The 35th International Symposium on “Tradition and Transmission of Textile Techniques: Present Condition of Research and Conservation” was held
The 35th International Symposium on the Conservation and Restoration of Cultural Properties was held at the Heiseikan Large Auditorium, Tokyo National Museum from Sept. 3 to 5, 2011 with “Tradition and Transmission of Textile Techniques: Present Condition of Research and Conservation” as its theme.
At the symposium, domestic and foreign experts from various disciplines related to textiles, such as craftsmen, restorers, curators, and researchers were invited to discuss the “making,” “protecting,” and “handing down” of textiles. This symposium sought to suggest directions for future research on textile techniques. Particular focus was placed on problems with raw materials and tools encountered during the making and restoring of textiles, the nature of the system to educate successors to pass on these techniques to future generations, and multifaceted approaches to the study of textile techniques.
Two keynote speeches given at the beginning of the symposium dealt with the fundamental themes of textile techniques, such as the fact that these techniques had inevitably undergone change over the years and that some of techniques had been lost in that process.
Following the keynote speeches were 4 sessions on Protecting of Textile Techniques, Textile Conservation Today, Approaches to Textile Techniques, and Transmission of Textile Techniques; these sessions were followed by a general discussion. Each session included interesting presentations dealing with problems such as advice on handing down textile techniques from the craftsmen’s points of view, the history and current state of restoration techniques at home and abroad, methods of studying domestic and foreign textiles and other related materials in order to advance research on textile techniques, and the education of successors to carry on these techniques.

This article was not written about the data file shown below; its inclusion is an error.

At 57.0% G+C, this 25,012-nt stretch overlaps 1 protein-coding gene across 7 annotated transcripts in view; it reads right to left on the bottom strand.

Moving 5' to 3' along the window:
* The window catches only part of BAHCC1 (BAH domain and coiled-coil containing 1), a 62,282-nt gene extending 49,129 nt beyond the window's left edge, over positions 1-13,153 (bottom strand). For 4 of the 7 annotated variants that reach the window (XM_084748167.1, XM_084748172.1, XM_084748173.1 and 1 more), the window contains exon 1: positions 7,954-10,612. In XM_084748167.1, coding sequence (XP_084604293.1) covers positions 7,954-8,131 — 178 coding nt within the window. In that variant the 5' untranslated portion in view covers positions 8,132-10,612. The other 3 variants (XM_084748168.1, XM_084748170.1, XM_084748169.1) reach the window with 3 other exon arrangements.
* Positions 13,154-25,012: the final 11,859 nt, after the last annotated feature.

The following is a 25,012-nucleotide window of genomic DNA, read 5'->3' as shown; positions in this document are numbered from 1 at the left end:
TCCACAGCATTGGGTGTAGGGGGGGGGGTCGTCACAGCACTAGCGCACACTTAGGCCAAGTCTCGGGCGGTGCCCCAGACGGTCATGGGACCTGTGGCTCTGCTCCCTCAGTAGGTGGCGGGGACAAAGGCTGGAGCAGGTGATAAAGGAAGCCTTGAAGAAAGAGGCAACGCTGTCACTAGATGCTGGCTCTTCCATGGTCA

In the general discussion, problems commonly encountered by participants were discussed, such as how to conserve textile techniques that inevitably change over time, technical problems that craftsmen and restorers face, and differences in concepts of keeping modern textile collections in Japan and abroad.
There was not enough time to delve deeply into each problem, but the participants praised the symposium as a significant opportunity to discuss present problems and to build new networks among colleagues. Plans are to publish details of the symposium in proceedings next year.